Subscriber QoE is about the experience from the subscriber’s point of view. Somewhat unfortunately for ISPs, the subscriber point of view includes network elements in their home such as their Wi-Fi router and the end device itself. For example, subscribers cannot distinguish poor QoE caused by AP to SM problems from poor Wi-Fi in their home. In both cases, they are likely to blame their ISP and are more likely to churn or drive up your support costs with complaints.
Interacting with in-home network elements is outside the domain of traditional NMS approaches and is technically impractical due to the presence of home NAT gateways.
Differentiated Network Treatment
Perhaps the most insidious way that network element-based monitoring can lead to an incorrect view of subscriber QoE comes from traffic being treated differently by network elements on the path. The figure below provides a logical view of how this can occur.
Notice that in this example, the traffic from the NMS follows the same path through the network as subscriber traffic. However, due to default or configured queueing policies, the traffic is treated differently. This can lead to situations where the NMS reports low latency but the actual subscriber packets experience high latency. Specifically, we have seen real-world examples where subscriber TCP traffic was directed to different queues than ICMP traffic. In this situation, the subscriber TCP traffic experienced over 50ms of latency while the NMS was reporting latency to the AP at only 5-10ms.
Many types of network equipment have default policies that direct traffic through different queues based on things like the IP DSCP mark. As a result, this type of problem can occur in your network even if you haven’t done any special network configuration.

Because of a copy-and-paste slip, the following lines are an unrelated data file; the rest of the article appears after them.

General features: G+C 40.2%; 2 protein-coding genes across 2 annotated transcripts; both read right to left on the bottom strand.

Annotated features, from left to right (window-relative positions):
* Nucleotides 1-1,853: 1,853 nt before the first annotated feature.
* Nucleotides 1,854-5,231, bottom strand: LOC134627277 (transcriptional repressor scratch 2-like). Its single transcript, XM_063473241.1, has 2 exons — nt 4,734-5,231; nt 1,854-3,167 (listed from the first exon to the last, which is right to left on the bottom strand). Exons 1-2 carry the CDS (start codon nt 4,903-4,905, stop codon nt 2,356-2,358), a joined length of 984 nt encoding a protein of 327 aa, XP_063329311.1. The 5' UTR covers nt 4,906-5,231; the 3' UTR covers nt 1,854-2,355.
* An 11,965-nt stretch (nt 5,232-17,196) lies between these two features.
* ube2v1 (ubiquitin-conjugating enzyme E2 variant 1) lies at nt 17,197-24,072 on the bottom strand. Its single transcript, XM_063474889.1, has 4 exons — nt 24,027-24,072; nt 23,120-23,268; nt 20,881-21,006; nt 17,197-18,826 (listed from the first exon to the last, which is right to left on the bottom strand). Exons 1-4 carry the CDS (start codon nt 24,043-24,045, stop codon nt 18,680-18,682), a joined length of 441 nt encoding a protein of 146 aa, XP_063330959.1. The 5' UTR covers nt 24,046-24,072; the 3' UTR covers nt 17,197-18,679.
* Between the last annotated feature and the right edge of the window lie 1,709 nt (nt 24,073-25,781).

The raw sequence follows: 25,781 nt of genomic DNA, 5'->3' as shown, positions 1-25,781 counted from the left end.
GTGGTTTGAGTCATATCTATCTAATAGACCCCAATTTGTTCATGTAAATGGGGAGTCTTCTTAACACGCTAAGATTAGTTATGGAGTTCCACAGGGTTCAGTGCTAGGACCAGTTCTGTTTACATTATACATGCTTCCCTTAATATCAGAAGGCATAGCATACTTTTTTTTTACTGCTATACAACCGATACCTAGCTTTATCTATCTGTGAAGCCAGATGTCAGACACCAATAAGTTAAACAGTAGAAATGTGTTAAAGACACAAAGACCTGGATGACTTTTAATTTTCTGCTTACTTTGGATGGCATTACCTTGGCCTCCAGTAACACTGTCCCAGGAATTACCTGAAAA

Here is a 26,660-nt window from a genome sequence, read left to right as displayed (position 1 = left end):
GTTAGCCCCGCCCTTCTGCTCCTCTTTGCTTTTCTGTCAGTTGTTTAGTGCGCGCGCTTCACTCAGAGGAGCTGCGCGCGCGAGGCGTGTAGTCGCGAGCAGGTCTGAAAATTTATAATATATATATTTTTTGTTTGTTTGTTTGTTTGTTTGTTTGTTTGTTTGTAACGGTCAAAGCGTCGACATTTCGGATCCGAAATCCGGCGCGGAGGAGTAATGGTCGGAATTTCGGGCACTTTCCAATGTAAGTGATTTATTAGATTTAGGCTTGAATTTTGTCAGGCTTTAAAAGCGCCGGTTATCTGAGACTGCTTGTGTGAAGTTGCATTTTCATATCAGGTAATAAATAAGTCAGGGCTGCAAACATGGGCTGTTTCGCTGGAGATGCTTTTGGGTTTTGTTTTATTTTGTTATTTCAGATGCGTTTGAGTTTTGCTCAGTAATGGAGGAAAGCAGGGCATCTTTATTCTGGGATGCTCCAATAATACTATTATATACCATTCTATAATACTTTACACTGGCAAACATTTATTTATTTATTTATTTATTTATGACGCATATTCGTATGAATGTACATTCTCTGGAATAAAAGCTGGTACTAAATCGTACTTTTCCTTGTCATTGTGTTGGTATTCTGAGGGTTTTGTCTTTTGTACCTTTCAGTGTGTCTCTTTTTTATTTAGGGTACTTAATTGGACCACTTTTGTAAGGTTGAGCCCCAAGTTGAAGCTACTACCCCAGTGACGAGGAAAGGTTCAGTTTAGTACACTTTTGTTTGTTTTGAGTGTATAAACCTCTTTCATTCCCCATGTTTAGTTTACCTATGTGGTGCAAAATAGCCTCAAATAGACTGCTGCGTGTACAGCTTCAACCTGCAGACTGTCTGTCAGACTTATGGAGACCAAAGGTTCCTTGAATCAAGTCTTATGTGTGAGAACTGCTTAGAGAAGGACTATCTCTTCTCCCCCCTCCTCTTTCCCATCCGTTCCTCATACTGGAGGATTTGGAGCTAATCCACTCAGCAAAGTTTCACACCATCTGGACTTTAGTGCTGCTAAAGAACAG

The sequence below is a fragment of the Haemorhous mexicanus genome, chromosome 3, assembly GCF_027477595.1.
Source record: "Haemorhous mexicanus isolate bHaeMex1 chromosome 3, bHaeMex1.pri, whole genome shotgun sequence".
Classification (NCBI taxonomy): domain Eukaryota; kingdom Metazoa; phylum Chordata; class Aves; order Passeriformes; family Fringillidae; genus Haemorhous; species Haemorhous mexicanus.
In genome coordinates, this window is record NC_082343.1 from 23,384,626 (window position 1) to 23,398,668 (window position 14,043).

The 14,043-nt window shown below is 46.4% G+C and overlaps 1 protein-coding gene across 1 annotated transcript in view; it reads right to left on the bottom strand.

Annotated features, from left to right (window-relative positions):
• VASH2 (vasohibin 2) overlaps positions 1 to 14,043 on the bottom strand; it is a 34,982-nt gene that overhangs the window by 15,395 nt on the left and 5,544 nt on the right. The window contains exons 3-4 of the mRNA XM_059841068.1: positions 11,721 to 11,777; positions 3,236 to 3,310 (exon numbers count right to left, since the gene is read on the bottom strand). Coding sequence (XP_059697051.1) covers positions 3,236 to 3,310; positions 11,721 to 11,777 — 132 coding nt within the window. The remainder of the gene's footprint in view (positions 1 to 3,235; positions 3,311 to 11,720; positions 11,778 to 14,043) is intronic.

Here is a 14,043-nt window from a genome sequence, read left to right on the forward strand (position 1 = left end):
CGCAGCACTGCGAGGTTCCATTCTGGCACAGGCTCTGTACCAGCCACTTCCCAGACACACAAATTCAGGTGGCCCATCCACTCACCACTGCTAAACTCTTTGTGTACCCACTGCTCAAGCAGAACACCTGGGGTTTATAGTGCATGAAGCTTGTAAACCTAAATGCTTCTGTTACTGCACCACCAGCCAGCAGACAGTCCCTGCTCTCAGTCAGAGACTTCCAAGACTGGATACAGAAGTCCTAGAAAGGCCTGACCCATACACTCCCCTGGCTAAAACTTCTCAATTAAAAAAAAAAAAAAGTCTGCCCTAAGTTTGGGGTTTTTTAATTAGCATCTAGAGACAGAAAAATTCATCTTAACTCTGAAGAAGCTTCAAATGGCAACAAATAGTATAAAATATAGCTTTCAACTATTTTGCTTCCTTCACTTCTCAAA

Subscriber QoE Monitoring
Subscriber QoE monitoring takes a fundamentally different approach compared to network element-based monitoring. Instead of monitoring network elements and inferring the subscriber’s QoE, this approach directly extracts QoE metrics from the subscriber’s traffic. This avoids the pitfalls discussed earlier and provides a critical augmentation of existing network element-based monitoring solutions.
To understand how this works, consider the figure above. There are three flows to three different devices in a subscriber’s home. A subscriber QoE-based monitoring solution is able to analyze the traffic for all of these flows in real time to extract QoE metrics. Using this approach, important QoE metrics such as latency, loss, jitter, and throughput can be calculated on a per-tower, sector and subscriber basis, providing you with the insight into subscriber experience that you need.
The advantages of a subscriber QoE-based monitoring approach include:
- No new traffic is added to the access network. QoE information is obtained by processing the subscriber’s traffic.
- QoE metrics cover the entire subscriber experience including home Wi-Fi quality.
- By measuring the subscriber’s traffic directly, you can be sure that network QoS configuration is not causing misleading results.
- Metrics can be extracted with a high granularity (per-subscriber and per-IP address) and with a higher frequency than ICMP or SNMP allow.
- Ability to target network upgrades to areas of the network with poor QoE, and perhaps more importantly, delay upgrades to parts of the network that have a good QoE even though they have high load.
A network that delivers a good QoE has happier customers that are less likely to leave and less likely to call support. Traditional NMS tools are based on monitoring network elements such as routers and switches, and inferring the quality that the subscriber receives. This approach cannot measure the entire subscriber experience and can often be wildly misleading for many reasons.
Subscriber QoE based monitoring focuses directly on QoE metrics instead of network elements. This enables WISPs to understand the QoE the network delivers down to a tower, sector and subscriber level. With this information in hand, WISPs can better plan their network upgrades and identify troublesome areas of the network.
Preseem is a network telemetry platform with a focus on providing WISPs with the QoE insights and optimization needed to improve customer satisfaction, reduce churn and lower support costs. Book a demo with us to learn more.